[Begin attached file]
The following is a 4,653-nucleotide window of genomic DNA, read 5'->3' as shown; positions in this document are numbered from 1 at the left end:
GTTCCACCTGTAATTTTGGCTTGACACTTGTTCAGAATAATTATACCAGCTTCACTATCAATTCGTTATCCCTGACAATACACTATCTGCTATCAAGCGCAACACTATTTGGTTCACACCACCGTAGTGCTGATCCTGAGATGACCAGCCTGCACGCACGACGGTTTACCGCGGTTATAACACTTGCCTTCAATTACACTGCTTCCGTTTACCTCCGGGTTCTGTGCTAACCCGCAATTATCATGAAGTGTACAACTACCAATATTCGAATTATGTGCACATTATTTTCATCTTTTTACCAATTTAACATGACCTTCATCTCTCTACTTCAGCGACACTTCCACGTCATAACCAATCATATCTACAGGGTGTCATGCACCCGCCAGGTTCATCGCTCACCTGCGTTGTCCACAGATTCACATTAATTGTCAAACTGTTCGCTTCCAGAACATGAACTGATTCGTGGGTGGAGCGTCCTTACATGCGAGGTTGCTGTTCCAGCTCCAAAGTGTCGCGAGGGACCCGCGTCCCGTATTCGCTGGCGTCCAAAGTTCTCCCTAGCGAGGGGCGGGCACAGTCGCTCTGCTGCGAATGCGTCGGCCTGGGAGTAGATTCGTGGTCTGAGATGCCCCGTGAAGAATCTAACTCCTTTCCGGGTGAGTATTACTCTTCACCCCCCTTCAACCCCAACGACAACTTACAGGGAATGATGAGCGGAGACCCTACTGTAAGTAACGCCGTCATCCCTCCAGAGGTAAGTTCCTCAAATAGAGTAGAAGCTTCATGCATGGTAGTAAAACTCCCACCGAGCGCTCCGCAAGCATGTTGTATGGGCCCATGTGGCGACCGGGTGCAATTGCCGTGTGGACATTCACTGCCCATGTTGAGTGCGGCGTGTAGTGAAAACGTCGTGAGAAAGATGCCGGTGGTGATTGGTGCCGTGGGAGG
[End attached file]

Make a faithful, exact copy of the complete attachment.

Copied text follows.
The following is a 4,653-nucleotide window of genomic DNA, read 5'->3' as shown; positions in this document are numbered from 1 at the left end:
GTTCCACCTGTAATTTTGGCTTGACACTTGTTCAGAATAATTATACCAGCTTCACTATCAATTCGTTATCCCTGACAATACACTATCTGCTATCAAGCGCAACACTATTTGGTTCACACCACCGTAGTGCTGATCCTGAGATGACCAGCCTGCACGCACGACGGTTTACCGCGGTTATAACACTTGCCTTCAATTACACTGCTTCCGTTTACCTCCGGGTTCTGTGCTAACCCGCAATTATCATGAAGTGTACAACTACCAATATTCGAATTATGTGCACATTATTTTCATCTTTTTACCAATTTAACATGACCTTCATCTCTCTACTTCAGCGACACTTCCACGTCATAACCAATCATATCTACAGGGTGTCATGCACCCGCCAGGTTCATCGCTCACCTGCGTTGTCCACAGATTCACATTAATTGTCAAACTGTTCGCTTCCAGAACATGAACTGATTCGTGGGTGGAGCGTCCTTACATGCGAGGTTGCTGTTCCAGCTCCAAAGTGTCGCGAGGGACCCGCGTCCCGTATTCGCTGGCGTCCAAAGTTCTCCCTAGCGAGGGGCGGGCACAGTCGCTCTGCTGCGAATGCGTCGGCCTGGGAGTAGATTCGTGGTCTGAGATGCCCCGTGAAGAATCTAACTCCTTTCCGGGTGAGTATTACTCTTCACCCCCCTTCAACCCCAACGACAACTTACAGGGAATGATGAGCGGAGACCCTACTGTAAGTAACGCCGTCATCCCTCCAGAGGTAAGTTCCTCAAATAGAGTAGAAGCTTCATGCATGGTAGTAAAACTCCCACCGAGCGCTCCGCAAGCATGTTGTATGGGCCCATGTGGCGACCGGGTGCAATTGCCGTGTGGACATTCACTGCCCATGTTGAGTGCGGCGTGTAGTGAAAACGTCGTGAGAAAGATGCCGGTGGTGATTGGTGCCGTGGGAGG